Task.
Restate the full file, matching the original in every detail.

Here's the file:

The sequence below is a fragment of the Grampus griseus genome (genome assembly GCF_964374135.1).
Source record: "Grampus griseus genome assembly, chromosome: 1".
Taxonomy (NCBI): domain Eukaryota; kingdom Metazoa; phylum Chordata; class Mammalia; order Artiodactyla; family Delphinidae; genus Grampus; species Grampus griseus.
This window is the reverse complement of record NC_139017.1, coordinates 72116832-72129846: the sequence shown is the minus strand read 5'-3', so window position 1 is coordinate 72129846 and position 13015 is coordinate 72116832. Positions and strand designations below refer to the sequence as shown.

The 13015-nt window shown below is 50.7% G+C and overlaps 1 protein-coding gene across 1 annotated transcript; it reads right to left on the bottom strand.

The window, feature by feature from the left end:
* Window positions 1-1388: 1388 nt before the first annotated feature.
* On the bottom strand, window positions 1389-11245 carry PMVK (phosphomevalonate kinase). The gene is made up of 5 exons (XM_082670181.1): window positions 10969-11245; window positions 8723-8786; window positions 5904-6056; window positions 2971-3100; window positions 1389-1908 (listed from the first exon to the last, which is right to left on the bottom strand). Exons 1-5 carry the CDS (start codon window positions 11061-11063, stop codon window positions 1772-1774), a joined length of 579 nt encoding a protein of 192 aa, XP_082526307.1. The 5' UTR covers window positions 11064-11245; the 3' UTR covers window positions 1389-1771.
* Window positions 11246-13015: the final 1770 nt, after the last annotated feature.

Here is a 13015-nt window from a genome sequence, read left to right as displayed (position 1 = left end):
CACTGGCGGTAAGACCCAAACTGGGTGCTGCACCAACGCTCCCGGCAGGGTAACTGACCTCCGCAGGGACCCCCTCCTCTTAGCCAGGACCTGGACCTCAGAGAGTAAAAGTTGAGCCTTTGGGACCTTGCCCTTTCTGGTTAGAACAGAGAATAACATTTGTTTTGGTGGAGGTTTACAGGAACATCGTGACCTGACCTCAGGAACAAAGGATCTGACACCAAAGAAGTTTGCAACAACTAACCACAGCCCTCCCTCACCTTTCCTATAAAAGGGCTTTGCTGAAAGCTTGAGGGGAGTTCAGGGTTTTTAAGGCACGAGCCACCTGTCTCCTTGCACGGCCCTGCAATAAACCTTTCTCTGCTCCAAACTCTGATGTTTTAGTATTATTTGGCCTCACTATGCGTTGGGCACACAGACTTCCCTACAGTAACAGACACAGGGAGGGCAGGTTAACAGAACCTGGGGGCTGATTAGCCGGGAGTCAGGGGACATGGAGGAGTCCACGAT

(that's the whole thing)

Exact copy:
The sequence below is a fragment of the Grampus griseus genome (genome assembly GCF_964374135.1).
Source record: "Grampus griseus genome assembly, chromosome: 1".
Taxonomy (NCBI): domain Eukaryota; kingdom Metazoa; phylum Chordata; class Mammalia; order Artiodactyla; family Delphinidae; genus Grampus; species Grampus griseus.
This window is the reverse complement of record NC_139017.1, coordinates 72116832-72129846: the sequence shown is the minus strand read 5'-3', so window position 1 is coordinate 72129846 and position 13015 is coordinate 72116832. Positions and strand designations below refer to the sequence as shown.

The 13015-nt window shown below is 50.7% G+C and overlaps 1 protein-coding gene across 1 annotated transcript; it reads right to left on the bottom strand.

The window, feature by feature from the left end:
* Window positions 1-1388: 1388 nt before the first annotated feature.
* On the bottom strand, window positions 1389-11245 carry PMVK (phosphomevalonate kinase). The gene is made up of 5 exons (XM_082670181.1): window positions 10969-11245; window positions 8723-8786; window positions 5904-6056; window positions 2971-3100; window positions 1389-1908 (listed from the first exon to the last, which is right to left on the bottom strand). Exons 1-5 carry the CDS (start codon window positions 11061-11063, stop codon window positions 1772-1774), a joined length of 579 nt encoding a protein of 192 aa, XP_082526307.1. The 5' UTR covers window positions 11064-11245; the 3' UTR covers window positions 1389-1771.
* Window positions 11246-13015: the final 1770 nt, after the last annotated feature.

Here is a 13015-nt window from a genome sequence, read left to right as displayed (position 1 = left end):
CACTGGCGGTAAGACCCAAACTGGGTGCTGCACCAACGCTCCCGGCAGGGTAACTGACCTCCGCAGGGACCCCCTCCTCTTAGCCAGGACCTGGACCTCAGAGAGTAAAAGTTGAGCCTTTGGGACCTTGCCCTTTCTGGTTAGAACAGAGAATAACATTTGTTTTGGTGGAGGTTTACAGGAACATCGTGACCTGACCTCAGGAACAAAGGATCTGACACCAAAGAAGTTTGCAACAACTAACCACAGCCCTCCCTCACCTTTCCTATAAAAGGGCTTTGCTGAAAGCTTGAGGGGAGTTCAGGGTTTTTAAGGCACGAGCCACCTGTCTCCTTGCACGGCCCTGCAATAAACCTTTCTCTGCTCCAAACTCTGATGTTTTAGTATTATTTGGCCTCACTATGCGTTGGGCACACAGACTTCCCTACAGTAACAGACACAGGGAGGGCAGGTTAACAGAACCTGGGGGCTGATTAGCCGGGAGTCAGGGGACATGGAGGAGTCCACGAT